We wrote previously
about the case of Elektra v Wilkes, a case in which defendant Paul Wilkes mounted a fairly substantial defence against being sued by the RIAA for file sharing.
Rather than see the case go to court and face the fairly galling prospect of losing, the RIAA has dropped the lawsuit against Wilkes and has turned tail and fled.
He contended that at the point of bringing the lawsuit, all the evidence the RIAA had was that someone using an IP address the ISP had assigned to his account was downloading. There was no evidence that he
had actually done anything illegal - hence he asked the judge to throw the case out.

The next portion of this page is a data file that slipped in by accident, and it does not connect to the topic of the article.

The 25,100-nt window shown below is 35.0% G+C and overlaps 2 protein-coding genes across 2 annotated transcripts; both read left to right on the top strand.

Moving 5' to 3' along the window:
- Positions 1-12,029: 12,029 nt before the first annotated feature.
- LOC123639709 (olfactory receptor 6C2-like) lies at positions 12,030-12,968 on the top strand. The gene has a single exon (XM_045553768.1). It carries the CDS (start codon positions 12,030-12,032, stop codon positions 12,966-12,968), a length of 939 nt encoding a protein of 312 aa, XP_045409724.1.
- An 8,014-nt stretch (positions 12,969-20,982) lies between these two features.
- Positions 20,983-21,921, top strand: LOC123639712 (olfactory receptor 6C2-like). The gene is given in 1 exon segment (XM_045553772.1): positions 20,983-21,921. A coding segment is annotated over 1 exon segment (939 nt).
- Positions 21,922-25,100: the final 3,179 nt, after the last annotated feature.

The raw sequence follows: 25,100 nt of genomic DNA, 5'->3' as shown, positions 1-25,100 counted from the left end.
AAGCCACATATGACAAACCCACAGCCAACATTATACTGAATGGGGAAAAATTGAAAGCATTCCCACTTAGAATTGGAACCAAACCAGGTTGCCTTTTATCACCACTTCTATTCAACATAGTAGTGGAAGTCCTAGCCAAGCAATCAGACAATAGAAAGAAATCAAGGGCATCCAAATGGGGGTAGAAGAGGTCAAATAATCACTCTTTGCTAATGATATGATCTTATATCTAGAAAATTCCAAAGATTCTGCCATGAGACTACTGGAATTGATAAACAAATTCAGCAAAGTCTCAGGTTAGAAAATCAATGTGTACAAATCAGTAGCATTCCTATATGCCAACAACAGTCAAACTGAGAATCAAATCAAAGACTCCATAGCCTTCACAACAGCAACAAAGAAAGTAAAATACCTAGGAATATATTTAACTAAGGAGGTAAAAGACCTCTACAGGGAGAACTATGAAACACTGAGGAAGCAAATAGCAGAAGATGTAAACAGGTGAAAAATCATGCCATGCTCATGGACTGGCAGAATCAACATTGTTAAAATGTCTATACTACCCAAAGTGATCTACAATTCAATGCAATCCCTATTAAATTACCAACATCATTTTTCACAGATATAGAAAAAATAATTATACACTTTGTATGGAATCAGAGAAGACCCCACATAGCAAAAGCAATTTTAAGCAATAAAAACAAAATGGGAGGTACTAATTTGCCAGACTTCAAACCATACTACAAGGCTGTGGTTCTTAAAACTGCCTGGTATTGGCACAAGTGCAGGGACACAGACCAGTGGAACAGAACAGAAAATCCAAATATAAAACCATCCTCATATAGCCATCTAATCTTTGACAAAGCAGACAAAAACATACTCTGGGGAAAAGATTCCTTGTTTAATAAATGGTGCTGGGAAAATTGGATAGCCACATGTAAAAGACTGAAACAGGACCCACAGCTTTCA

The RIAA responded by asking for permission to search Wilkes' hard drive. In essence, the body asked the judge to allow them to get evidence of the copyright infringement from Wilkes, whereas a plaintiff is supposed to have some evidence before
they come to court.
The judge hasn't yet ruled on whether or not the RIAA would be allowed to search, but the RIAA has chosen to quit out rather than await judgment.
This could prove to be an important turning point in the RIAA's legal strategy. Up until this case, nobody had challenged IP allocation as the legal basis of the RIAA's attacks - but now there is a possibility the tactics might not be valid in law, it's sure to cause a ruckus.
What do you make of this latest twist in the file sharing saga? Let us know over in the forums.